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Water projects pushed as economy slows

Zhao Yinan
Updated: Nov 26,2014 7:33 AM     China Daily

Premier Li Keqiang asks about the task of rural drinking water safety during his visit to the Ministry of Water Resources in Beijing, capital of China, Nov. 24. Li Keqiang made an inspection tour of the Ministry of Water Resources in Beijing on that day. [Photo by Zhang Duo/Xinhua]

The government is ready to green-light more water conservancy projects in the pipeline and speed up ongoing construction-major pro-growth investment policies to shore up economic expansion in 2015.

Public-private partnership financing as well as build-operate-transfer and transfer-operate-transfer financing, will be encouraged to introduce social capital in these projects.

Construction on 44 water conservancy projects is expected to start by the end of next year, totaling 252.8 billion yuan ($41.2 billion). Eighty-eight other water projects are to be researched and initiated by the end of 2020.

Of the 44 projects, 14 projects are already under construction, with a total investment of 38 billion yuan from the central government, and are expected to bring another 28.5 billion yuan of local funding when completed.

By 2020, China will build 172 water conservancy projects in the country, especially in areas with water shortages, irrigating more than 5.2 million hectares.

These projects are mostly water diversion projects that will quench the thirst with water from water-rich areas and improve the sanitary conditions of tap water in rural China.

Premier Li Keqiang, on a fact-finding visit to the Ministry of Water Resources on Nov 24, said water conservancy projects will be able to become the next investment hot spot, following railway and government-funded housing.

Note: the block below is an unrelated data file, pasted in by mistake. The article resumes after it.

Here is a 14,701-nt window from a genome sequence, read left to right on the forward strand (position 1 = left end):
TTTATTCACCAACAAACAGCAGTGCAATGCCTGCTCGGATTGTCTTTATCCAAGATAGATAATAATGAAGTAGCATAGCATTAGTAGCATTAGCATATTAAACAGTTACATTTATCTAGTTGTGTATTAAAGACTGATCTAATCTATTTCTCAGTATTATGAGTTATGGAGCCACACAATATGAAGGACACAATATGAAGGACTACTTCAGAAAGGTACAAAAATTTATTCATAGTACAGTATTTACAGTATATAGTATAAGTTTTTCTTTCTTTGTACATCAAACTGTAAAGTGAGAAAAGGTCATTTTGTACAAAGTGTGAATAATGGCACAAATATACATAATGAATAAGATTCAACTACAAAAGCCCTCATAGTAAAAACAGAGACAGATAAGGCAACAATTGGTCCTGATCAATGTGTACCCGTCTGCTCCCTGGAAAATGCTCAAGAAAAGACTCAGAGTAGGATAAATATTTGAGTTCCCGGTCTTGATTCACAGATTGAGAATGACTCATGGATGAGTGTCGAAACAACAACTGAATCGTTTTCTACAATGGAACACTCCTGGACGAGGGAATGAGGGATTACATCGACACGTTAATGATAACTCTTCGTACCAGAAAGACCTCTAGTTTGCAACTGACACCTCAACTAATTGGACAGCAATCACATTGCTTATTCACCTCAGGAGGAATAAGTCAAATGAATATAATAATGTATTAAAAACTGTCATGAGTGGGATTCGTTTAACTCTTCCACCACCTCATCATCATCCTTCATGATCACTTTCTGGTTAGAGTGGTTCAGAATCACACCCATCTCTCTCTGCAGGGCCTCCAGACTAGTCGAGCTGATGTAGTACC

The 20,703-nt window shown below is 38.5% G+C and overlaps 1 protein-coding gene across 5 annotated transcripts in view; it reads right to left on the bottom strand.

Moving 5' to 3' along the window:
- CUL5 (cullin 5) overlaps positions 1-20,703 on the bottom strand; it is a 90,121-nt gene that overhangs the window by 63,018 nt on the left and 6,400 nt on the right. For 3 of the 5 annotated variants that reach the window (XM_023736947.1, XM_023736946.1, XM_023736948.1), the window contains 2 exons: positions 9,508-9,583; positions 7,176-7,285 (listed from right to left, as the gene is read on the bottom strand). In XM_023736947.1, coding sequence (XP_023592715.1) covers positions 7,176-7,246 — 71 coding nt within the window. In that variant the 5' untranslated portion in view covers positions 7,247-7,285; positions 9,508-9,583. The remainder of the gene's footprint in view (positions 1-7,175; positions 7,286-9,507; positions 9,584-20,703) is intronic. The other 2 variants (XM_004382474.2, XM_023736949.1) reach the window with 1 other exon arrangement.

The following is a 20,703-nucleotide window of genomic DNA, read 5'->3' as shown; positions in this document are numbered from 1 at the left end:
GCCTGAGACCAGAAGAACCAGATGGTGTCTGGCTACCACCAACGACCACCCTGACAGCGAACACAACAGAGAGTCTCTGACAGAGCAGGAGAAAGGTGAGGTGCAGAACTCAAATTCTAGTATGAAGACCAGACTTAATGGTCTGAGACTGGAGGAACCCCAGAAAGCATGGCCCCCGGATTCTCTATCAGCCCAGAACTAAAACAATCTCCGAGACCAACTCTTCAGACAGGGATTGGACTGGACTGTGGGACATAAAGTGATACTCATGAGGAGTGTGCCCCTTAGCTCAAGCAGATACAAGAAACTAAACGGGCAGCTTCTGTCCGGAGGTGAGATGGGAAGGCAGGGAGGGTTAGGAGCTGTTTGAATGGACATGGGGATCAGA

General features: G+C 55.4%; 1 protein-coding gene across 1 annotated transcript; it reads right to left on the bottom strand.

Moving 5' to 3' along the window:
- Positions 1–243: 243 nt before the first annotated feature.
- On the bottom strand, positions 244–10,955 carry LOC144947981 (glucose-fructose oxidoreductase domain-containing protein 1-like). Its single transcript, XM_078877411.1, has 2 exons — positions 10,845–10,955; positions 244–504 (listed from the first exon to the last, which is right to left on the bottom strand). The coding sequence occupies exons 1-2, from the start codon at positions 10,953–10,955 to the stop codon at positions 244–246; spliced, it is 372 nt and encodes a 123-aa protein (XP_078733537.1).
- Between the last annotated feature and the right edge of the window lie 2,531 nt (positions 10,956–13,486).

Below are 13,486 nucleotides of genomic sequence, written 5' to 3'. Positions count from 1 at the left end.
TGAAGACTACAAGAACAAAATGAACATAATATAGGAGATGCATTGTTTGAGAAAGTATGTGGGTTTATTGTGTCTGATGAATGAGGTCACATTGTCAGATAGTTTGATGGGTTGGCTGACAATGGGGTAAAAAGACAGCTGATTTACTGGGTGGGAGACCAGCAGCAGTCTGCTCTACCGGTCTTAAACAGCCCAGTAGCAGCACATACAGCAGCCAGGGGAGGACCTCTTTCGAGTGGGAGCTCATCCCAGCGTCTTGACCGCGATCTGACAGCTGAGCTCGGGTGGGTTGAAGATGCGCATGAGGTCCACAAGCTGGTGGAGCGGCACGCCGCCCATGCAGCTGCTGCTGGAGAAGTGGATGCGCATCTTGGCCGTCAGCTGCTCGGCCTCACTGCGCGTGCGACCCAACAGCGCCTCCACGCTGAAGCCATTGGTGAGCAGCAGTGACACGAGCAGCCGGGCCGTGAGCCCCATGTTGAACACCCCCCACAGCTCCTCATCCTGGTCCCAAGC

“It is an opportune moment to expedite major water projects now. The economy is declining, and so is investment. We need a key investment area to prop up the economy, and water conservancy will not raise concerns of redundant construction since it is an important public good to improve livelihood,” Li said.

China’s economy expanded by 7.3 percent in the third quarter this year, the lowest rate in five years, and many economists have forecast an even lower rate of growth in 2015.

On Nov 24, Li urged water conservancy officials to hasten the approval of new projects and ongoing construction, stressing that they should undertake funding reform to introduce private investors in these construction projects through public-private partnership, build-operate-transfer and transfer-operate-transfer financing.

Wang Aiguo, an official from the ministry in charge of rural drinking water safety, said private capital is reluctant to invest in water projects since these projects require a lot of money and are less profitable.

He said the investments to improve the sanitary conditions of rural drinking water, about 35.7 billion yuan this year, are mostly from the central and local governments.

“At some places, residents are able to raise some money, but usually not much,” Wang said.

Projects made to ensure the access of safe tap water will benefit a total of 62 million rural people this year.